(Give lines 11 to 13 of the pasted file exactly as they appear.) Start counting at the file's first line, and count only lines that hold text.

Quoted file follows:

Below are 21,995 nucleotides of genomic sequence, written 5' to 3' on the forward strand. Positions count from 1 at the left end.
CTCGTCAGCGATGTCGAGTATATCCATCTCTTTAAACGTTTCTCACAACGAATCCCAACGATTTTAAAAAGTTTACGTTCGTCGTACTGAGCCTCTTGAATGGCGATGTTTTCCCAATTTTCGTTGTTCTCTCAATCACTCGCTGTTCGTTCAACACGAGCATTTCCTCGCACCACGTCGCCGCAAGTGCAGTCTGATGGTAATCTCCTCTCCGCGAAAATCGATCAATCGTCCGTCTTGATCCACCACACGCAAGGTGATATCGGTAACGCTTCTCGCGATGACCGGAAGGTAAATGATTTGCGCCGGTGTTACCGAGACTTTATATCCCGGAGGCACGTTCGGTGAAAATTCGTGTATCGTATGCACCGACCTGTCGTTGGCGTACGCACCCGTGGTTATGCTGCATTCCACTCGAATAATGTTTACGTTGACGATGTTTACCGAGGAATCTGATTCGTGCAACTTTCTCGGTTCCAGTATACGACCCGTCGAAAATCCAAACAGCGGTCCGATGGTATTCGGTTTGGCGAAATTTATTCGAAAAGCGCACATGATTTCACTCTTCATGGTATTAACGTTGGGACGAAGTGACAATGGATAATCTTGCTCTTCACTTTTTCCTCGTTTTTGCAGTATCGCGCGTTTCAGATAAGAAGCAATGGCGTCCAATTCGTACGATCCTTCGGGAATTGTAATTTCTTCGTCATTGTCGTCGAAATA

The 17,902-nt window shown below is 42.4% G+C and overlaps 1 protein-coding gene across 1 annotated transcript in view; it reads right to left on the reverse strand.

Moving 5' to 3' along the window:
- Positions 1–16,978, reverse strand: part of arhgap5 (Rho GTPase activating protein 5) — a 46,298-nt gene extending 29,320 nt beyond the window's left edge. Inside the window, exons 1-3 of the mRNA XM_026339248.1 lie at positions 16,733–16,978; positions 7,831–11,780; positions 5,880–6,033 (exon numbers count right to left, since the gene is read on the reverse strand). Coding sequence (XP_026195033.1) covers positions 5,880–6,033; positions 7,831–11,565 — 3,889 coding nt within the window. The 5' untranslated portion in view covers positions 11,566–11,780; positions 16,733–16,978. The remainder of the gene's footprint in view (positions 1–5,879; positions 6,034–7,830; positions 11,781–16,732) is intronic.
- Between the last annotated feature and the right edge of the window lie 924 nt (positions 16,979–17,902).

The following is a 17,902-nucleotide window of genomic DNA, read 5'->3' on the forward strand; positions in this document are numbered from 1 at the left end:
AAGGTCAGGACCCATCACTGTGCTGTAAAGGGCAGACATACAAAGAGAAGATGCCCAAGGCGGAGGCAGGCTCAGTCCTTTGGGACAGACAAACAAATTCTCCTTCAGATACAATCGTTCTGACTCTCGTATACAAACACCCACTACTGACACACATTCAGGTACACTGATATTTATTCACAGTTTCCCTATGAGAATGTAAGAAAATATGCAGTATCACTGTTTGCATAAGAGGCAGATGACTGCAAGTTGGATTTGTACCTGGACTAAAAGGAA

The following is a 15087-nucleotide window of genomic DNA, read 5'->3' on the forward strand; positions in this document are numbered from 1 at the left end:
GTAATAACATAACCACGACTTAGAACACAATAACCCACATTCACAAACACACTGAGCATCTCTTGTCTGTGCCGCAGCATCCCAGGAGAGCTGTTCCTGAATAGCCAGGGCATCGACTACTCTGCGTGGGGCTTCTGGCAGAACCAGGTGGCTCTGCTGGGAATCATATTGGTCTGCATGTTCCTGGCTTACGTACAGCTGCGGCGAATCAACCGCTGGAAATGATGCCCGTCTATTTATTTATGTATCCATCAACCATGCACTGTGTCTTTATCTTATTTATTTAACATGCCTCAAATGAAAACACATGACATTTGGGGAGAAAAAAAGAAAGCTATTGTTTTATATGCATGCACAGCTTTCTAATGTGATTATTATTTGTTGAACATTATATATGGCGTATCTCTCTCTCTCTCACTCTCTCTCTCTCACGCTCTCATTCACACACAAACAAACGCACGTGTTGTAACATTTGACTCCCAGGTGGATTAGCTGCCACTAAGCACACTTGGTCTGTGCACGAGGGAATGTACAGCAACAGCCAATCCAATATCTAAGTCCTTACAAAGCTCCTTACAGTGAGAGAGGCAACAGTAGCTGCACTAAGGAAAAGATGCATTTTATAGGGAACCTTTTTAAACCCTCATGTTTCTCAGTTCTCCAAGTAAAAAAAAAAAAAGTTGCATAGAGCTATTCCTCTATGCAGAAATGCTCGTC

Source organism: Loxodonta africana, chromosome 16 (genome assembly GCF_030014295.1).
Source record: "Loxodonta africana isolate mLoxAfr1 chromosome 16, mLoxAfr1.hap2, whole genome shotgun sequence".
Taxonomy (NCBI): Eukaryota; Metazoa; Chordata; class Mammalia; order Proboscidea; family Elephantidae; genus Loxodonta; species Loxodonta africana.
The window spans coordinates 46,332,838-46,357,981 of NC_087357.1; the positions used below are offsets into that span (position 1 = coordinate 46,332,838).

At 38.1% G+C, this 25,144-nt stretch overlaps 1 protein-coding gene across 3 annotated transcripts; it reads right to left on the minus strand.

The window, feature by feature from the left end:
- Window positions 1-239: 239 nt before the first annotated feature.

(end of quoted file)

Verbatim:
Source organism: Loxodonta africana, chromosome 16 (genome assembly GCF_030014295.1).
Source record: "Loxodonta africana isolate mLoxAfr1 chromosome 16, mLoxAfr1.hap2, whole genome shotgun sequence".
Taxonomy (NCBI): Eukaryota; Metazoa; Chordata; class Mammalia; order Proboscidea; family Elephantidae; genus Loxodonta; species Loxodonta africana.